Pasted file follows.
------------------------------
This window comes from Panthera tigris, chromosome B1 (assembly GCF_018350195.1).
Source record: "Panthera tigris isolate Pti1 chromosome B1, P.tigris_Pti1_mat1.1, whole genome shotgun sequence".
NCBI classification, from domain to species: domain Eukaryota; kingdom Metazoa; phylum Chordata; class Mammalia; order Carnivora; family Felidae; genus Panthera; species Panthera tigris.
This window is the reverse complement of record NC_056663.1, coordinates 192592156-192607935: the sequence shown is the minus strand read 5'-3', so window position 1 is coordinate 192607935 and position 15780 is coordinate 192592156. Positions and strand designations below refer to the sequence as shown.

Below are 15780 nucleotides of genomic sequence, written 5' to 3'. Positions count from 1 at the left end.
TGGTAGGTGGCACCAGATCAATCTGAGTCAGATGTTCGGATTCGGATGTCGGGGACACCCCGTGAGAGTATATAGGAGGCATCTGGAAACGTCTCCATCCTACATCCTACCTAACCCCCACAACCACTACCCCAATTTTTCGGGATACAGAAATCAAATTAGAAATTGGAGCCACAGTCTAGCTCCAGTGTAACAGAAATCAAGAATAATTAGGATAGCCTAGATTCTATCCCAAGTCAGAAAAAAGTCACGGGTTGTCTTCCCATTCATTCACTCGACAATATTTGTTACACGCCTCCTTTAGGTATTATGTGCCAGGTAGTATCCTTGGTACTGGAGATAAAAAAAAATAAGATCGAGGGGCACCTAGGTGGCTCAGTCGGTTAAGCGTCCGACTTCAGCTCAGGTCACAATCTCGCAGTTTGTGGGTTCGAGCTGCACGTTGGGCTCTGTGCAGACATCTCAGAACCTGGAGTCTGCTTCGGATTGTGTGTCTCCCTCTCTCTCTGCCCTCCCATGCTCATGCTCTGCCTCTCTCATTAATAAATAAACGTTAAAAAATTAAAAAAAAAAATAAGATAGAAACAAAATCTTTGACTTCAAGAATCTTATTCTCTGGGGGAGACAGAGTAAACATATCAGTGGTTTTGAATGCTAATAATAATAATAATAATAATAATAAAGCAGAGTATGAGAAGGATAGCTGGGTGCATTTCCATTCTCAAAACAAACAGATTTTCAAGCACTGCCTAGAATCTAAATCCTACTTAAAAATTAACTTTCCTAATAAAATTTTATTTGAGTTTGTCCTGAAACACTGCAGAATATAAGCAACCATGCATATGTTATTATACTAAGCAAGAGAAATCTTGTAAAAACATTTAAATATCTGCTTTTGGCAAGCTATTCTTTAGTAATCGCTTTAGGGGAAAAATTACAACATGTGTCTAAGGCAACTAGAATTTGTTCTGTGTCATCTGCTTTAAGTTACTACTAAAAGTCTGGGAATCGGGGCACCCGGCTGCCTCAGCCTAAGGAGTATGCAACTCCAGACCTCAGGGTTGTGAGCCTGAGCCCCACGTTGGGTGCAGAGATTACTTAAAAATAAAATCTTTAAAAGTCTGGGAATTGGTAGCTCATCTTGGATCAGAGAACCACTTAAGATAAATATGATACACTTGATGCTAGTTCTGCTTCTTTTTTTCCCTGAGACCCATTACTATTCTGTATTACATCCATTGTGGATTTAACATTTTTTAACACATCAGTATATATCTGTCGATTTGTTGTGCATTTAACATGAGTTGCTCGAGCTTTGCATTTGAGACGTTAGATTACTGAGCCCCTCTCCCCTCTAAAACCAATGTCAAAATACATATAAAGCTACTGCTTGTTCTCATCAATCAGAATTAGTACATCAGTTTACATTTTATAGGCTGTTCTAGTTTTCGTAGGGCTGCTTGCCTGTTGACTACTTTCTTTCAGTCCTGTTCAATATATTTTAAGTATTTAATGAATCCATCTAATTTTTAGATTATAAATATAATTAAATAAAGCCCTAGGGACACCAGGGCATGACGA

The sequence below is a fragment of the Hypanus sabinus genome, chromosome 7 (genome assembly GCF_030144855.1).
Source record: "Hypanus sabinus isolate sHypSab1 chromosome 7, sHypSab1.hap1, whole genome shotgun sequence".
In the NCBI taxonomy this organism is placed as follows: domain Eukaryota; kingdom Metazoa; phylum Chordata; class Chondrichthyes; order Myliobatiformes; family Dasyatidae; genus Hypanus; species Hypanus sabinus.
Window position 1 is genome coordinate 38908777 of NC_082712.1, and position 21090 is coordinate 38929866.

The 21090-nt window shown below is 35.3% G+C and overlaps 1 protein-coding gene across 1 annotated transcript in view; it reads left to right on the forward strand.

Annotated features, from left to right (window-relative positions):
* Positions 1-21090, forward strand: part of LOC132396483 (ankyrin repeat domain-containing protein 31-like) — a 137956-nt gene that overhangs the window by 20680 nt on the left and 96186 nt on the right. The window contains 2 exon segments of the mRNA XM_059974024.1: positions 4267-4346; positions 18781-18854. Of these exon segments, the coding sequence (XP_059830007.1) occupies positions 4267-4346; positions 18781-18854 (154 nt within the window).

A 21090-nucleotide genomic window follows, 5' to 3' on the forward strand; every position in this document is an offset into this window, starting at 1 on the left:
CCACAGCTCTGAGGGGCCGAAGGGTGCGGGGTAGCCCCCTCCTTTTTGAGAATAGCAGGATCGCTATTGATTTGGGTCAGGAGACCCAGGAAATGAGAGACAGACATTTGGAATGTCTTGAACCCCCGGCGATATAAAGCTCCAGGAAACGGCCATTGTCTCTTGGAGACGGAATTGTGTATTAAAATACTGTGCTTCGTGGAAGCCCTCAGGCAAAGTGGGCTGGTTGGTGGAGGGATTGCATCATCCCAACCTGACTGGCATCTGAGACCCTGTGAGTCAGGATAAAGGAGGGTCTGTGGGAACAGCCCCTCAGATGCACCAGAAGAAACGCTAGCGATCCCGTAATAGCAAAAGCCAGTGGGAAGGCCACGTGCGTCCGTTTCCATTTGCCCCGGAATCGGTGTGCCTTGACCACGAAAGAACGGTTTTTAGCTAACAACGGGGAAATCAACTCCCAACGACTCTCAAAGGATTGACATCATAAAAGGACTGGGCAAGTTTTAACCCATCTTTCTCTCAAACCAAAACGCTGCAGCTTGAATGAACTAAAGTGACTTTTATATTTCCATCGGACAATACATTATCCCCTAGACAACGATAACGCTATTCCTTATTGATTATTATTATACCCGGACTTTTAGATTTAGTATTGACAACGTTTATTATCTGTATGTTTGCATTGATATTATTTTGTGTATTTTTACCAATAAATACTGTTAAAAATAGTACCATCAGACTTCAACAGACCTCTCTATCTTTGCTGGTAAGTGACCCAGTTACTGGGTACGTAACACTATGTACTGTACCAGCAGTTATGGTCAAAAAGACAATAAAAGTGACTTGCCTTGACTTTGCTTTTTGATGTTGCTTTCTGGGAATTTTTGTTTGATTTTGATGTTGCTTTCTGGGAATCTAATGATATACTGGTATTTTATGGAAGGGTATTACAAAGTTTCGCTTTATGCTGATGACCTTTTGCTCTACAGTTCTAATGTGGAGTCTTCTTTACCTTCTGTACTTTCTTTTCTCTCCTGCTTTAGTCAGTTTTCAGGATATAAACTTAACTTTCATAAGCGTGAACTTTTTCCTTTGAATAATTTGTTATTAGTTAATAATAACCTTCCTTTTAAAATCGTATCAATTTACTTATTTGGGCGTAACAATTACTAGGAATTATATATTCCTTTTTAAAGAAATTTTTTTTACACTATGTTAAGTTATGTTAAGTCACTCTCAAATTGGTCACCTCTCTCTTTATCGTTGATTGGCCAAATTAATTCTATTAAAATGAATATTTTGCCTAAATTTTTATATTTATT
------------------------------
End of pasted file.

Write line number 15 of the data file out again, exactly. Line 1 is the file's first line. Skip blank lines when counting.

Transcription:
CCACAGCTCTGAGGGGCCGAAGGGTGCGGGGTAGCCCCCTCCTTTTTGAGAATAGCAGGATCGCTATTGATTTGGGTCAGGAGACCCAGGAAATGAGAGACAGACATTTGGAATGTCTTGAACCCCCGGCGATATAAAGCTCCAGGAAACGGCCATTGTCTCTTGGAGACGGAATTGTGTATTAAAATACTGTGCTTCGTGGAAGCCCTCAGGCAAAGTGGGCTGGTTGGTGGAGGGATTGCATCATCCCAACCTGACTGGCATCTGAGACCCTGTGAGTCAGGATAAAGGAGGGTCTGTGGGAACAGCCCCTCAGATGCACCAGAAGAAACGCTAGCGATCCCGTAATAGCAAAAGCCAGTGGGAAGGCCACGTGCGTCCGTTTCCATTTGCCCCGGAATCGGTGTGCCTTGACCACGAAAGAACGGTTTTTAGCTAACAACGGGGAAATCAACTCCCAACGACTCTCAAAGGATTGACATCATAAAAGGACTGGGCAAGTTTTAACCCATCTTTCTCTCAAACCAAAACGCTGCAGCTTGAATGAACTAAAGTGACTTTTATATTTCCATCGGACAATACATTATCCCCTAGACAACGATAACGCTATTCCTTATTGATTATTATTATACCCGGACTTTTAGATTTAGTATTGACAACGTTTATTATCTGTATGTTTGCATTGATATTATTTTGTGTATTTTTACCAATAAATACTGTTAAAAATAGTACCATCAGACTTCAACAGACCTCTCTATCTTTGCTGGTAAGTGACCCAGTTACTGGGTACGTAACACTATGTACTGTACCAGCAGTTATGGTCAAAAAGACAATAAAAGTGACTTGCCTTGACTTTGCTTTTTGATGTTGCTTTCTGGGAATTTTTGTTTGATTTTGATGTTGCTTTCTGGGAATCTAATGATATACTGGTATTTTATGGAAGGGTATTACAAAGTTTCGCTTTATGCTGATGACCTTTTGCTCTACAGTTCTAATGTGGAGTCTTCTTTACCTTCTGTACTTTCTTTTCTCTCCTGCTTTAGTCAGTTTTCAGGATATAAACTTAACTTTCATAAGCGTGAACTTTTTCCTTTGAATAATTTGTTATTAGTTAATAATAACCTTCCTTTTAAAATCGTATCAATTTACTTATTTGGGCGTAACAATTACTAGGAATTATATATTCCTTTTTAAAGAAATTTTTTTTACACTATGTTAAGTTATGTTAAGTCACTCTCAAATTGGTCACCTCTCTCTTTATCGTTGATTGGCCAAATTAATTCTATTAAAATGAATATTTTGCCTAAATTTTTATATTTATT